"Hello Everyone, I am an Environmental Engineering major from Miami Florida and my last two months have been spent volunteering at Betary Reserve. The position that I undertook coming in was a Biological Research Assistant, this is a more specialized role in comparison to one of the other options such as eco-volunteer. Let me run through a typical day at the Reserve, we start our mornings at 9am with a group meeting detailing the task which we will be doing. In the morning the volunteers are usually together working on different inventory projects, some of the inventory are fish, tree, bird, mushroom, and habitat monitoring. In the afternoons I had a specialized project in which I was working with amphibians and was studying the effects of a deadly fungus called BD for short. It was great lab work experience and I really enjoyed my time working on these projects. The facilities at Betary Reserve were beyond amazing and they are just finishing up the new volunteer guest house which will be a great addition to the program. If you are looking for an organization to do research or gain some insight on what biological field research looks like than it will be a great fit. The staff is extremely friendly and I would consider them close friends after two months of being here. The volunteer coordinator goes above and beyond the call of duty and has been extremely helpful with even the smallest of inconveniences. Overall my time at Betary Reserve is one that I will never forget, the small town community, research experience, and working for a NGO that is making a difference is one that I will never forget."- Dayron Sanchez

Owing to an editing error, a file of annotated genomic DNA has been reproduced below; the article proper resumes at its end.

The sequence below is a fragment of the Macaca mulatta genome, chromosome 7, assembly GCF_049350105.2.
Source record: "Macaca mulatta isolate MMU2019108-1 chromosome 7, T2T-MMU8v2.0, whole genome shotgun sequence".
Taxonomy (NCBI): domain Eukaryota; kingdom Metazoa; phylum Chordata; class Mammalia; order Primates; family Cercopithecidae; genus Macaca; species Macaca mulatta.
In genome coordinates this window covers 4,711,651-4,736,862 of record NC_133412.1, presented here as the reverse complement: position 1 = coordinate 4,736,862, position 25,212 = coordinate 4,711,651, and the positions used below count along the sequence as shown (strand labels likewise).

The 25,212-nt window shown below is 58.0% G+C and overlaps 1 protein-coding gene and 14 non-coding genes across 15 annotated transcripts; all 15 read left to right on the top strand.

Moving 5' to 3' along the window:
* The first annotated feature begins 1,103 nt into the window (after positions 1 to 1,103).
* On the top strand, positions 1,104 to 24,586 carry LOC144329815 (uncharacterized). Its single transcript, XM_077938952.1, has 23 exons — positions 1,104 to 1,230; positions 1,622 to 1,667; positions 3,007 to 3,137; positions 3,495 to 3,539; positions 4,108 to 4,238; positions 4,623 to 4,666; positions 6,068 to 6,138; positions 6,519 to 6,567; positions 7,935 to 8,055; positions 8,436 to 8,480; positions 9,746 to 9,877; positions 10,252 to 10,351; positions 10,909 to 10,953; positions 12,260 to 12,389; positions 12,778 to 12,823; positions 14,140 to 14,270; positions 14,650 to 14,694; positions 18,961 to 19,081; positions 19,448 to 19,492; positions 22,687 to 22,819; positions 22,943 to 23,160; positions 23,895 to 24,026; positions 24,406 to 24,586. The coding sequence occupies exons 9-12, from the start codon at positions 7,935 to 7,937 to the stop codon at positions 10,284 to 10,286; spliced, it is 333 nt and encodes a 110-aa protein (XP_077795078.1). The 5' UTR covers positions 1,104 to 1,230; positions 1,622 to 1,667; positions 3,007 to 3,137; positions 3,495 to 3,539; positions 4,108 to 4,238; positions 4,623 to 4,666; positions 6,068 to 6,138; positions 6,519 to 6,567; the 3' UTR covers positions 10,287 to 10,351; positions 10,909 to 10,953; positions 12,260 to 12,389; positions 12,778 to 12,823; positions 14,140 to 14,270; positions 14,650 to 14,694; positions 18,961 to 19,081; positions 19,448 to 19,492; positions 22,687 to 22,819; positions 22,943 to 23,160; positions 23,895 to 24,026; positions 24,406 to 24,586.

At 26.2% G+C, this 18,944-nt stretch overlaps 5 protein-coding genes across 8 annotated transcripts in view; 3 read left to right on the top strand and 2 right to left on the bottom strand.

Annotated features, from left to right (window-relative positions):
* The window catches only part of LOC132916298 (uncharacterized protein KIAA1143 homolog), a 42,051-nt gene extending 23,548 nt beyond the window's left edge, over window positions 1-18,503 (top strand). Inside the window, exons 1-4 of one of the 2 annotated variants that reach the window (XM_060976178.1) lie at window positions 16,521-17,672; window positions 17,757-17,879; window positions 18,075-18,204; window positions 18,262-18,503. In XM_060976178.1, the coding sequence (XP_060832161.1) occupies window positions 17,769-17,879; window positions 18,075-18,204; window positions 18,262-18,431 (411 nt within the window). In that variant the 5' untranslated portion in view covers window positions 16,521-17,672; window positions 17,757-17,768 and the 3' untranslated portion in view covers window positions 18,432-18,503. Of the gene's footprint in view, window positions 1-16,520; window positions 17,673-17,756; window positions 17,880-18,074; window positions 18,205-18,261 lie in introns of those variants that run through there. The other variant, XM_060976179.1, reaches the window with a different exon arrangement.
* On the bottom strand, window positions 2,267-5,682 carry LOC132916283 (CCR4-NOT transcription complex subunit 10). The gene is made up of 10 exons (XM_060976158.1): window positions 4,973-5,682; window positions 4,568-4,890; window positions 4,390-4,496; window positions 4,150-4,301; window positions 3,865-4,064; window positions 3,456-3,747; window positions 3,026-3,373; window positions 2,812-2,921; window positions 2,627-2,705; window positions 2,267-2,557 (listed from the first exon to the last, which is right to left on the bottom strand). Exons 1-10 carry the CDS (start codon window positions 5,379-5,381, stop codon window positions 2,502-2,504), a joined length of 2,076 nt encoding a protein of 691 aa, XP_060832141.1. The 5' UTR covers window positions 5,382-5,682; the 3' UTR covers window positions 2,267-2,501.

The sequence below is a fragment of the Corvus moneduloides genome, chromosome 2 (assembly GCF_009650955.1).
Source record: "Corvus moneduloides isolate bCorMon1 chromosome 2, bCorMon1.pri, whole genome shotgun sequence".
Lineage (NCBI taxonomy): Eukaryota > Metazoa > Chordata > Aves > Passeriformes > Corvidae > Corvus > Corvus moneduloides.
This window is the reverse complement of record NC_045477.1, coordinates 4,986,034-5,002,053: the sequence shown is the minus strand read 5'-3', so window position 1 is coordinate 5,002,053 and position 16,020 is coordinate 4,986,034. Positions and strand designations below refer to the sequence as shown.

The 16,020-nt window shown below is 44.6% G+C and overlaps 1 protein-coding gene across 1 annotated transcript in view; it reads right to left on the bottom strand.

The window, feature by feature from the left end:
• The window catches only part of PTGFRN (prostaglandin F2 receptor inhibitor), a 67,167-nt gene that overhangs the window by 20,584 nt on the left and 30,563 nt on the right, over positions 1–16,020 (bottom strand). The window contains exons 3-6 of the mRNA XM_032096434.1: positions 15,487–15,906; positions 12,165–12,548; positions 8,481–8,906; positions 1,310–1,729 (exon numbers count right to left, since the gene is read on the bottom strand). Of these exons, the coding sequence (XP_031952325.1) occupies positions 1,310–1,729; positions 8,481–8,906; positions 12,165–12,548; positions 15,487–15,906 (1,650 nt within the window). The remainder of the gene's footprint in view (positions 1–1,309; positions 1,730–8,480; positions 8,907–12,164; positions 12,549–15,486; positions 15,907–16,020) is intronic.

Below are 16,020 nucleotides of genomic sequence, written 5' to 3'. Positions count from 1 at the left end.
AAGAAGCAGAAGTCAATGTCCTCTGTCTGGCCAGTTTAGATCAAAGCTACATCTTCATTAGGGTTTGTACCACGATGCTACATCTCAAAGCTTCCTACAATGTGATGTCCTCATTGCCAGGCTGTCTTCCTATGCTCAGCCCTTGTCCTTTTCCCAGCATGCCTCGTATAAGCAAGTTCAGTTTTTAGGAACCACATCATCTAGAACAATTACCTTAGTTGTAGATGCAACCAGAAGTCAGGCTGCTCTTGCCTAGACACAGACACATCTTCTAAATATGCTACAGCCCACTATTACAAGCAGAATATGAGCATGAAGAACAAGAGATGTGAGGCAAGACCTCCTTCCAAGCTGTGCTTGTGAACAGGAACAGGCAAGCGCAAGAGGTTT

"Volunteering in the rainforest? Yes! Abundance of interesting, rewarding field work? Heck ya! Weekend trips visiting waterfalls, caves, beach and river tubing? You bet! AND affordable?? How good could it get at Betary Reserve?! All these reasons and more contributed to my more than incredible experience for the month I spent with IPBio and Celine at the Reserve. I worked as an eco-volunteer, meaning I participated in variety of programs they offered: tree inventory, amphibian research, bioluminescent mushroom research, gardening, bird and fish inventory. My favorites were gardening and tree inventory (I looked forward to this as I study Horticulture), and my love for bird inventory surprised but delighted me (for this we spend a few hours making our way through the jungle looking for birds to photograph for records/cataloging, extremely meditative and peaceful). All the work is fun, regardless, and the program is nice in that we do different work each day of the week, so it never feels tedious or repetitive. I mean, you’re also working in the middle of the Atlantic Forest, so there’s little complaint to be made. The volunteer coordination is also pretty on top of their agenda, so the program flowed real well, and through the busy days there definitely was some valuable experience gained in research methods and studying biodiversity, pretty good stuff. It should be said however, that there is a fair amount of downtime, and while the work is structured, if you are looking for a more rigorous volunteering program this may not be the one. Also, it focuses more on field work than harder laboratory/science/biology practice, but is still good experience. As for the living situation, oh man let me tell you it is real nice. The volunteer house is fully furnished, surprisingly with hot showers, and the kitchen is fully stocked and working. The staff and other volunteers were all incredible, helpful, supportive, welcoming and fun. I felt safe, comfortable and happy here. So, so, so, happy. One of my favorite memories is every morning walking outside and seeing this enormous mountain behind the reserve covered in fog and mist, greeted with these unbelievably brilliantly colorful birds, a beautiful scene to start the day out right. So, almost needless to say, I had the time of my life, balancing work and fun, enjoying my days in Brazil, each day better than the last and exceeding my expectations more than I could imagine. I highly, highly recommend volunteering with Betary Reserve, even if you are the tiniest smidgeon interested in it. They definitely could use your help, and the program is absolutely wonderful."- Olivia Gray